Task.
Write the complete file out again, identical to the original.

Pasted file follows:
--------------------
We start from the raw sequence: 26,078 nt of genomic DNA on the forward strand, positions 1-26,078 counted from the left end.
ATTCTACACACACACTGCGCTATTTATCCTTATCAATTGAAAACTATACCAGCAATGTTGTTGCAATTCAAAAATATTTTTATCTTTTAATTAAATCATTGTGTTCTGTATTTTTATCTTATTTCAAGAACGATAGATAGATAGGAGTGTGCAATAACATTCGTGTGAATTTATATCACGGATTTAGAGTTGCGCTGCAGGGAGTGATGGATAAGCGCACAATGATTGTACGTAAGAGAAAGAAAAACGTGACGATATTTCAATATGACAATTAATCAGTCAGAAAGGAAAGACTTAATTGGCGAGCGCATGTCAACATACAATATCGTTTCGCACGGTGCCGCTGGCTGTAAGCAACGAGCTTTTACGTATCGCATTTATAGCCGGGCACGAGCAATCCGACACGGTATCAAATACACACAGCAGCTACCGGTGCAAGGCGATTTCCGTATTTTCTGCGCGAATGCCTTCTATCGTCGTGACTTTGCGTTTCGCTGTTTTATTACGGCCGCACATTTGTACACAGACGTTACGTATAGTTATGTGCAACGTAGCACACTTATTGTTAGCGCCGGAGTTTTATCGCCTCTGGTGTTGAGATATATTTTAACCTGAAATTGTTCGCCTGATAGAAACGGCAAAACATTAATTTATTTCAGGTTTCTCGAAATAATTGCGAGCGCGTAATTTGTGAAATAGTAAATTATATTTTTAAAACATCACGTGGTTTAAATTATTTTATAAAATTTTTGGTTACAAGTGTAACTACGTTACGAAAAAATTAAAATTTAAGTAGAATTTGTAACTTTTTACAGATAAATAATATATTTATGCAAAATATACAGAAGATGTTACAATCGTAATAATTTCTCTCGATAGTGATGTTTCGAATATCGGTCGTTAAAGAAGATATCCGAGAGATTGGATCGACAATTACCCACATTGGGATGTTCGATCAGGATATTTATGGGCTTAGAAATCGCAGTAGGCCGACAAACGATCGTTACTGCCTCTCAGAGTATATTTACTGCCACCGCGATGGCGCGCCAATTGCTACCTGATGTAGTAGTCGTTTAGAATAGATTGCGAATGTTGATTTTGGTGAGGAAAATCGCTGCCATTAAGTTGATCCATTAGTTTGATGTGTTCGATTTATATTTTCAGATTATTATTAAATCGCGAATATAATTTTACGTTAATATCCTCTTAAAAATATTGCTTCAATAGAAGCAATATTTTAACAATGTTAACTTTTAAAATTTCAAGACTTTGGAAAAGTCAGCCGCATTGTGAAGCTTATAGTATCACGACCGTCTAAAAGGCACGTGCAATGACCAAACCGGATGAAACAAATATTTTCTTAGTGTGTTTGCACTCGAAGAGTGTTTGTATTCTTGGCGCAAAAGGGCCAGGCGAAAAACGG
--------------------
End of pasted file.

We start from the raw sequence: 26,078 nt of genomic DNA on the forward strand, positions 1-26,078 counted from the left end.
ATTCTACACACACACTGCGCTATTTATCCTTATCAATTGAAAACTATACCAGCAATGTTGTTGCAATTCAAAAATATTTTTATCTTTTAATTAAATCATTGTGTTCTGTATTTTTATCTTATTTCAAGAACGATAGATAGATAGGAGTGTGCAATAACATTCGTGTGAATTTATATCACGGATTTAGAGTTGCGCTGCAGGGAGTGATGGATAAGCGCACAATGATTGTACGTAAGAGAAAGAAAAACGTGACGATATTTCAATATGACAATTAATCAGTCAGAAAGGAAAGACTTAATTGGCGAGCGCATGTCAACATACAATATCGTTTCGCACGGTGCCGCTGGCTGTAAGCAACGAGCTTTTACGTATCGCATTTATAGCCGGGCACGAGCAATCCGACACGGTATCAAATACACACAGCAGCTACCGGTGCAAGGCGATTTCCGTATTTTCTGCGCGAATGCCTTCTATCGTCGTGACTTTGCGTTTCGCTGTTTTATTACGGCCGCACATTTGTACACAGACGTTACGTATAGTTATGTGCAACGTAGCACACTTATTGTTAGCGCCGGAGTTTTATCGCCTCTGGTGTTGAGATATATTTTAACCTGAAATTGTTCGCCTGATAGAAACGGCAAAACATTAATTTATTTCAGGTTTCTCGAAATAATTGCGAGCGCGTAATTTGTGAAATAGTAAATTATATTTTTAAAACATCACGTGGTTTAAATTATTTTATAAAATTTTTGGTTACAAGTGTAACTACGTTACGAAAAAATTAAAATTTAAGTAGAATTTGTAACTTTTTACAGATAAATAATATATTTATGCAAAATATACAGAAGATGTTACAATCGTAATAATTTCTCTCGATAGTGATGTTTCGAATATCGGTCGTTAAAGAAGATATCCGAGAGATTGGATCGACAATTACCCACATTGGGATGTTCGATCAGGATATTTATGGGCTTAGAAATCGCAGTAGGCCGACAAACGATCGTTACTGCCTCTCAGAGTATATTTACTGCCACCGCGATGGCGCGCCAATTGCTACCTGATGTAGTAGTCGTTTAGAATAGATTGCGAATGTTGATTTTGGTGAGGAAAATCGCTGCCATTAAGTTGATCCATTAGTTTGATGTGTTCGATTTATATTTTCAGATTATTATTAAATCGCGAATATAATTTTACGTTAATATCCTCTTAAAAATATTGCTTCAATAGAAGCAATATTTTAACAATGTTAACTTTTAAAATTTCAAGACTTTGGAAAAGTCAGCCGCATTGTGAAGCTTATAGTATCACGACCGTCTAAAAGGCACGTGCAATGACCAAACCGGATGAAACAAATATTTTCTTAGTGTGTTTGCACTCGAAGAGTGTTTGTATTCTTGGCGCAAAAGGGCCAGGCGAAAAACGG